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  • ADAM CLARKE'S BIBLE COMMENTARY -
    ZECHARIAH 5

    << Zechariah 4 - Zechariah 6 >> - HELP - FACEBOOK     


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    CHAPTER V

    The vision of the large flying roll, with the angel's explanation, 1-4. The vision of the ephah, and of the woman sitting on it, with the signification, 5-11.

    NOTES ON CHAP. V

    Verse 1. "Behold a flying roll." - This was twenty cubits long, and ten cubits broad; the prophet saw it expanded, and flying. Itself was the catalogue of the crimes of the people, and the punishment threatened by the Lord. Some think the crimes were those of the Jews; others, those of the Chaldeans. The roll is mentioned in allusion to those large rolls on which the Jews write the Pentateuch. One now lying before me is one hundred and fifty-three feet long, by twenty-one inches wide, written on fine brown Basle goat- skin; some time since brought from Jerusalem, supposed to be four hundred years old.

    Verse 3. "Every one that stealeth-and every one that sweareth" - It seems that the roll was written both on the front and back: stealing and swearing are supposed to be two general heads of crimes; the former, comprising sins against men; the latter, sins against God. It is supposed that the roll contained the sins and punishments of the Chaldeans.

    Verse 4. "Into the house of him" - Babylon, the house or city of Nebuchadnezzar, who was a public plunderer, and a most glaring idolater.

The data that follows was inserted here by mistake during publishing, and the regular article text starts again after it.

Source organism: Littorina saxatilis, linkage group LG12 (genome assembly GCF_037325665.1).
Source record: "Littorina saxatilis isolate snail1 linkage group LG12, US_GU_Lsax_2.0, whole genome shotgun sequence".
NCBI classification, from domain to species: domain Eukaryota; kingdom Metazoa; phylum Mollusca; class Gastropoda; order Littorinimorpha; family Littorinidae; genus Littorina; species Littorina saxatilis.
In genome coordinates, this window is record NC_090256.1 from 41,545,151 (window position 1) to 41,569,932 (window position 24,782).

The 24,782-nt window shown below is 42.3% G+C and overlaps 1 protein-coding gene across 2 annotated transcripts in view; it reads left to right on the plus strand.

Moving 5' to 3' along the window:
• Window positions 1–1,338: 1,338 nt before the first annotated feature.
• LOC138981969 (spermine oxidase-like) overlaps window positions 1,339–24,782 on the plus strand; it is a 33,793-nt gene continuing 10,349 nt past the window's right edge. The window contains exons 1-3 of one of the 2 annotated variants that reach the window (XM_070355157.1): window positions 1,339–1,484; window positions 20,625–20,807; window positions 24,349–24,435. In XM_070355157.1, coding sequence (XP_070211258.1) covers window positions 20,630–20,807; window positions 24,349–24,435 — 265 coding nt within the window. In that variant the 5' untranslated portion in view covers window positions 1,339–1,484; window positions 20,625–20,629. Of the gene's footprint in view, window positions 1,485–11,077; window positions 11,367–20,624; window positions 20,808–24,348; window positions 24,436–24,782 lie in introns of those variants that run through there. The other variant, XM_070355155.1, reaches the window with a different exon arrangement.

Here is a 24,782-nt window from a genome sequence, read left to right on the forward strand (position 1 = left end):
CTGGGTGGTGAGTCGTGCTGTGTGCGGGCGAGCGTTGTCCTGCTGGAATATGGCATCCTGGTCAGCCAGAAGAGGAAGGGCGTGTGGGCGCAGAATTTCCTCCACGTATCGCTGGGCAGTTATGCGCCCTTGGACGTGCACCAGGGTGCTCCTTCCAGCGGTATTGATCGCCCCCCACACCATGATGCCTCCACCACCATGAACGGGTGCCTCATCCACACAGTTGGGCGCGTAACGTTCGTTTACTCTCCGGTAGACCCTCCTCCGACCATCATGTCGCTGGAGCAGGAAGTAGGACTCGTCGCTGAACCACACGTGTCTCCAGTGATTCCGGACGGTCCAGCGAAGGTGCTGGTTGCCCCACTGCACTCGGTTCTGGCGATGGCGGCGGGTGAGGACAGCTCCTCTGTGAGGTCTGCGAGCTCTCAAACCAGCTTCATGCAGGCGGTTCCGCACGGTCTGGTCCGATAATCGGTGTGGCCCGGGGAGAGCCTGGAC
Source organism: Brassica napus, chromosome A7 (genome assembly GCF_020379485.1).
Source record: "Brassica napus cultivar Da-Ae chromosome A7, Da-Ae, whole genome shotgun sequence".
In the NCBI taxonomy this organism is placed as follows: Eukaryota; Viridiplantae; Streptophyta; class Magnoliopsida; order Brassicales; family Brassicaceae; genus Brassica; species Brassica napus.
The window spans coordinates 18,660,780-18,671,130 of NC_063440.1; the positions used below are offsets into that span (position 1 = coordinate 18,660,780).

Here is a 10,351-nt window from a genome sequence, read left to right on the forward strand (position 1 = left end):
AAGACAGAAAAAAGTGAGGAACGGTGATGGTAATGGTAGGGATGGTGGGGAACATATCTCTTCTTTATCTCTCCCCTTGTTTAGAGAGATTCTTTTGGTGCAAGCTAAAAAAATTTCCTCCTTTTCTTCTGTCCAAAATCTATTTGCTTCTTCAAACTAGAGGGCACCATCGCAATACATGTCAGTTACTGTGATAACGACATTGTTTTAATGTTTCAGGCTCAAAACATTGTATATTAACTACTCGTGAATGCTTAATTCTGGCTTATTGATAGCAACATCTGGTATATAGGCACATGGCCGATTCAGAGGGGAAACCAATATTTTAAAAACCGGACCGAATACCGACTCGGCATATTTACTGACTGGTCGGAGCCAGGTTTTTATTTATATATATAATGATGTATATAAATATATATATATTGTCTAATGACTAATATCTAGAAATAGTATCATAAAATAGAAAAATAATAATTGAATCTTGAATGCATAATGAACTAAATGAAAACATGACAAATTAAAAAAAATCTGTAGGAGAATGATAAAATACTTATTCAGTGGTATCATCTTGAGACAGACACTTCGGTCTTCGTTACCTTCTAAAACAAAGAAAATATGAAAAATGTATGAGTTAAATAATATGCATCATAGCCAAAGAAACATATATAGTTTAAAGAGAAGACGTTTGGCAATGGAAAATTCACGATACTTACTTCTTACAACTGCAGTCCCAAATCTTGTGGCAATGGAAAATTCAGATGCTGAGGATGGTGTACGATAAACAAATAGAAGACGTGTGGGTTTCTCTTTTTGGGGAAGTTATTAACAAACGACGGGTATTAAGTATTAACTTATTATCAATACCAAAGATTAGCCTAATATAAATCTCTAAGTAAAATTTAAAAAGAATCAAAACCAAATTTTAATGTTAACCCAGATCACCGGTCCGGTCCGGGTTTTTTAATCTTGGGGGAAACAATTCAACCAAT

Verse 6. "This is an ephah that goeth forth." - This, among the Jews, was the ordinary measure of grain. The woman in the ephah is supposed to represent Judea, which shall be visited for its sins; the talent of lead on the ephah, within which the woman was enclosed, the wrath of God, bending down this culprit nation, in the measure of its sins; for the angel said, "This is wickedness;" that is, the woman represents the mass of iniquity of this nation.

    Verse 9. "There came out two women" - As the one woman represented the impiety of the Jewish nation; so these two women who were to carry the ephah, in which the woman INIQUITY was shut up, under the weight of a talent of lead, may mean the desperate UNBELIEF of the Jews in rejecting the Messiah; and that IMPIETY, or universal corruption of manners, which was the consequence of their unbelief, and brought down the wrath of God upon them. The strong wings, like those of a stork, may point out the power and swiftness with which Judea was carried on to fill up the measure of her iniquity, and to meet the punishment which she deserved.

    "Between the earth and the heaven." - Sins against GOD and MAN, sins which heaven and earth contemplated with horror.

    Or the Babylonians and Romans may be intended by the two women who carried the Jewish ephah to its final punishment. The Chaldeans ruined Judea before the advent of our Lord; the Romans, shortly after.

    Verse 11. "To build it a house in the land of Shinar" - The land of Shinar means Babylon; and Babylon means Rome, in the Apocalypse. The building the house for the woman imprisoned in the ephah may signify, that there should be a long captivity under the Romans, as there was under that of Shinar or Babylon, by which Rome may here be represented. That house remains to the present day: the Jewish woman is still in the ephah; it is set on its own base-continues still as a distinct nation; and the talent of lead-God's displeasure-is still on the top. O Lord, save thy people, the remnant of Israel!

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